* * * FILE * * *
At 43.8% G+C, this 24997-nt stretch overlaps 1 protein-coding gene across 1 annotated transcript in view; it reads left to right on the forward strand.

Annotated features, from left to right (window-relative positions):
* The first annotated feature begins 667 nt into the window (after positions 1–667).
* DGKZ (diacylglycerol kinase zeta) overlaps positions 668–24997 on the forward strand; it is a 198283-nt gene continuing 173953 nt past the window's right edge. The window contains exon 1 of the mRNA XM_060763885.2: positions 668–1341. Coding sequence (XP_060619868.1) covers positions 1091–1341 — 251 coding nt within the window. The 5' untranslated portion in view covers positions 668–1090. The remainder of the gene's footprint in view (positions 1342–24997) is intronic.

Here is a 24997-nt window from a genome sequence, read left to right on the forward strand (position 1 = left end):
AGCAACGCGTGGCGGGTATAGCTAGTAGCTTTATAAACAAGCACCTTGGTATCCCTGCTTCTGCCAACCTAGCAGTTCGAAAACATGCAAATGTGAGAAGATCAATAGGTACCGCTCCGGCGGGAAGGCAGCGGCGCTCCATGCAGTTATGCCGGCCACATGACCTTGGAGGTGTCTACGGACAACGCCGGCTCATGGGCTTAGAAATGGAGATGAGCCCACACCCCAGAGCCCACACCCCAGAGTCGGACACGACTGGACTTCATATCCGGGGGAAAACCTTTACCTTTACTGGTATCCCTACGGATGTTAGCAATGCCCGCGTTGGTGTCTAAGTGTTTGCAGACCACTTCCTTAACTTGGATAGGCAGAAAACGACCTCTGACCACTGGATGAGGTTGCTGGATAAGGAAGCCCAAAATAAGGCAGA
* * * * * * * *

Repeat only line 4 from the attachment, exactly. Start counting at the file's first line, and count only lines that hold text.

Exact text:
* DGKZ (diacylglycerol kinase zeta) overlaps positions 668–24997 on the forward strand; it is a 198283-nt gene continuing 173953 nt past the window's right edge. The window contains exon 1 of the mRNA XM_060763885.2: positions 668–1341. Coding sequence (XP_060619868.1) covers positions 1091–1341 — 251 coding nt within the window. The 5' untranslated portion in view covers positions 668–1090. The remainder of the gene's footprint in view (positions 1342–24997) is intronic.